In a letter to Bush on Friday, newly-appointed British Overseas Territories Minister Mark Simmonds told Bush not to bring a revised version of the FFR to the Legislative Assembly this week.
Bush disclosed earlier that he wanted Britain to take responsibility for any reputational or financial damage that adhering to the framework might cause Cayman and he has inserted a clause doing just that.
He also increased the value of projects that require UK approval from $10 million in the agreement itself to $25 million in the bill, without the consent of the Foreign and Commonwealth Office (FCO).
Other bones of contention with Britain relate to whether the Cayman Islands should proceed with a port redevelopment project, and the respective roles of the governor and an appointed budget committee.
However, in a statement to the Legislative Assembly on Monday, Bush told lawmakers that his unilateral amendments to the terms of the FFR had been incorporated into a legislative enactment, which is due to be debated and voted upon in the current legislative session.
“I have instructed the legislative drafters and the draft will incorporate the terms as contained in the FFR and agreed with the previous of Minister [of Overseas Territories Henry Bellingham] in the UK, but it will contain two additional provisions which, in the government’s opinion, are extremely important for the peoples of these Islands,” Bush said.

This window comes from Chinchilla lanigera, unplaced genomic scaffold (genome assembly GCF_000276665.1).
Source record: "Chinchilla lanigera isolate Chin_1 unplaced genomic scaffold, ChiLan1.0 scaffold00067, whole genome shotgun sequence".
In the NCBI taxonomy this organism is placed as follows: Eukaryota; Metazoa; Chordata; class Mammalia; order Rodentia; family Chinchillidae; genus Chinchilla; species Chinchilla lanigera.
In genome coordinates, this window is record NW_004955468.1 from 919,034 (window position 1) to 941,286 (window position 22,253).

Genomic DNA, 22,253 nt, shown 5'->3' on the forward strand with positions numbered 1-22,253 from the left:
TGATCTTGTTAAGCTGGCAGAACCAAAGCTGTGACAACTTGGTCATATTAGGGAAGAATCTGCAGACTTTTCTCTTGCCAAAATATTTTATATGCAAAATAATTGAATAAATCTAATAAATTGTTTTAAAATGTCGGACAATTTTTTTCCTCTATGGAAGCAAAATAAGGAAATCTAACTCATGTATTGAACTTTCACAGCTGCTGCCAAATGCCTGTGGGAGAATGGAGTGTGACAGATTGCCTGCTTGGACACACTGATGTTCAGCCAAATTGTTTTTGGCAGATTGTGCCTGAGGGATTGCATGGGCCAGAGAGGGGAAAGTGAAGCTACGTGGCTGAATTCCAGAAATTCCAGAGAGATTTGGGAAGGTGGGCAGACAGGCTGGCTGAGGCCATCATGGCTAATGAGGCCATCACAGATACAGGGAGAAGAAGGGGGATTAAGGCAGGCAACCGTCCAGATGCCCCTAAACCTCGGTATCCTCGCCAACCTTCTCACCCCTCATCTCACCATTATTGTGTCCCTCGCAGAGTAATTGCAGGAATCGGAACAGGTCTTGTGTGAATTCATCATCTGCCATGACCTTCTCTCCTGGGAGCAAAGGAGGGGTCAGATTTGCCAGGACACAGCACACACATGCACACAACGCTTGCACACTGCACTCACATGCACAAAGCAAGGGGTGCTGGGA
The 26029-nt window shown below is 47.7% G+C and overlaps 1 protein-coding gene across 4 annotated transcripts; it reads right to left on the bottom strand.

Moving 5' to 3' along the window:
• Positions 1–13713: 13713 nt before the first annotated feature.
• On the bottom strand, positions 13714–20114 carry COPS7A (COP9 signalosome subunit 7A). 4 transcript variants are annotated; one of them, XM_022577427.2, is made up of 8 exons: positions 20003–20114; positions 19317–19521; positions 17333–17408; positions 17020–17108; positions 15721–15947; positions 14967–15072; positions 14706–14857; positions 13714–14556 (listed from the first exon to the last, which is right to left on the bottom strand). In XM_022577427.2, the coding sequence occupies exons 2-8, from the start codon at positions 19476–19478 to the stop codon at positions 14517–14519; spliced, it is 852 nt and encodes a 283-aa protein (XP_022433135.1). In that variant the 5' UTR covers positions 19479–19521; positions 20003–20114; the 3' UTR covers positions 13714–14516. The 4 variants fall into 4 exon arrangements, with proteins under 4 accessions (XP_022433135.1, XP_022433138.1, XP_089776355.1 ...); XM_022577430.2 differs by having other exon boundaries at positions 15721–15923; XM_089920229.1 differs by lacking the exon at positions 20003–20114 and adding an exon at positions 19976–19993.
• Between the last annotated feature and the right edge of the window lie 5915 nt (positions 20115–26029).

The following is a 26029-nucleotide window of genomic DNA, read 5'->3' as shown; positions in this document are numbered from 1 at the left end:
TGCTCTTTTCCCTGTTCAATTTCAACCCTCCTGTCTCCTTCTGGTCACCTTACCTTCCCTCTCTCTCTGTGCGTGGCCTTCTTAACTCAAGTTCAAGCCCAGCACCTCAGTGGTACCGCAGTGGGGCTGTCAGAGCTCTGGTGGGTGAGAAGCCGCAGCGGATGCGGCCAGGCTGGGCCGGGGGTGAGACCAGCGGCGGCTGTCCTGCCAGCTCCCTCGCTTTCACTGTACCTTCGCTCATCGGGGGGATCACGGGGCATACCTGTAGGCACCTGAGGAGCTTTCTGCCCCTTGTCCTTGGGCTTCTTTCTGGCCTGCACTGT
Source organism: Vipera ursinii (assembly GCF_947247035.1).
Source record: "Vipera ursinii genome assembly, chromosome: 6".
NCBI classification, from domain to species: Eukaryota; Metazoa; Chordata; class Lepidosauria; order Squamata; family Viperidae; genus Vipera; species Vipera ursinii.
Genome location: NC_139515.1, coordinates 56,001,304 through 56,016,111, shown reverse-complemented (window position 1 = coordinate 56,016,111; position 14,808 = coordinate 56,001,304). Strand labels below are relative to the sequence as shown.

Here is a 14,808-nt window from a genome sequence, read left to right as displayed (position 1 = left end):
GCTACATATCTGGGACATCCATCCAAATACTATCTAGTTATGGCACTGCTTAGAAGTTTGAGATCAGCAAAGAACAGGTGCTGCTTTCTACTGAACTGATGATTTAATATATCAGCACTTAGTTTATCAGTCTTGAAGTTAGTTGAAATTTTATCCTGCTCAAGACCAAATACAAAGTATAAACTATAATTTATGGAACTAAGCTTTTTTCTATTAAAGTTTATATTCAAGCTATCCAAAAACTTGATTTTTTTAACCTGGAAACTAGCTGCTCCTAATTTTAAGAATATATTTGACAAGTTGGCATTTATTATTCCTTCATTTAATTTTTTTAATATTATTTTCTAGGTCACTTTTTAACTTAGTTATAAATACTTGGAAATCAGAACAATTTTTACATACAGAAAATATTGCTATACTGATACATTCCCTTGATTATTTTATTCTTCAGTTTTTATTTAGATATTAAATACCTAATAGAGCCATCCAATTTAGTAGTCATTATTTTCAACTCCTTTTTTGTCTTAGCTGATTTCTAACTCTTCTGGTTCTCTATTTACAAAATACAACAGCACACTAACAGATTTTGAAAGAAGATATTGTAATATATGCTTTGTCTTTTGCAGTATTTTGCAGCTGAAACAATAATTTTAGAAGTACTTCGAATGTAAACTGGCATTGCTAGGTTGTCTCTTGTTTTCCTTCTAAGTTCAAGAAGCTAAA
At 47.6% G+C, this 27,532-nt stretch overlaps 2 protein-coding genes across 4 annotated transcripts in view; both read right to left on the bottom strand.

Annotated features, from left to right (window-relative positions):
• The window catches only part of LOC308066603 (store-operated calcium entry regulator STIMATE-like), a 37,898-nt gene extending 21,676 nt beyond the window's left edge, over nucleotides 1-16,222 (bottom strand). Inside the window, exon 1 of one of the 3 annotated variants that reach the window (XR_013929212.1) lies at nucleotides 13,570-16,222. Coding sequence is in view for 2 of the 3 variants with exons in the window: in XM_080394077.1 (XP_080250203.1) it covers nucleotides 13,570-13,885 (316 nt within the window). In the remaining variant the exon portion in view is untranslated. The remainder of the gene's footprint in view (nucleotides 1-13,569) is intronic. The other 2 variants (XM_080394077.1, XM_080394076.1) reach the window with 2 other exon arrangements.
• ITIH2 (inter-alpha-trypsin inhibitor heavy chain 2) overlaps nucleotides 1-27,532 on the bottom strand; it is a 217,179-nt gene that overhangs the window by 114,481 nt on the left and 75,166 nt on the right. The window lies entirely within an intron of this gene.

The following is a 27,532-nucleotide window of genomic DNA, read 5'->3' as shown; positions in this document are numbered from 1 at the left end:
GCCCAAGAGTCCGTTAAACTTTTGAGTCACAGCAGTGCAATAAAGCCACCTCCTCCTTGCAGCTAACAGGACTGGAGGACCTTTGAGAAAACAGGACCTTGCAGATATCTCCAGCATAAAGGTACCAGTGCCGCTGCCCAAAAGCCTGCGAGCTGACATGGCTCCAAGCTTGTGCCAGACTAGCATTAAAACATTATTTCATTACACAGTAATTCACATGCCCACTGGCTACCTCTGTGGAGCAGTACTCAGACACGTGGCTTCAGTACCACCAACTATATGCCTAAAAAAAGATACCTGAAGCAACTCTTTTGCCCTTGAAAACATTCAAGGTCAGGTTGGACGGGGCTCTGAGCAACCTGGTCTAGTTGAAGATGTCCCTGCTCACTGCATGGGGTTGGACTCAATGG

“Unfortunately, the minister’s letter of 2 November does not provide any specific reasoning as to why these provisions may not be acceptable,” Mr. Bush told legislators, adding that he and his government were willing and available to discuss the issues relating to the FFR further with Simmonds.
“The minister indicated in his letter that by reason of the inclusion of these changes that I am disregarding good governance and I continue to be in breach of a series of commitments without any reference to what those commitments are. It appears that he is referring to these two changes in the FFR, which in my opinion are reasonable and accord with good governance, particularly in the light of the financial working relationship with the FCO which the document requires,” Bush said.
Opposition leader Alden McLaughlin said he feared that the Cayman Islands was “very close to the brink of some form of serious intervention by the UK government”.
“That is bound to create even greater uncertainty and further undermine investor confidence in the Cayman Islands as a good place in which to invest and do business,” he said.
McLaughlin said he had never seen diplomatic language as strong as that expressed in Simmond’s letter to the premier.
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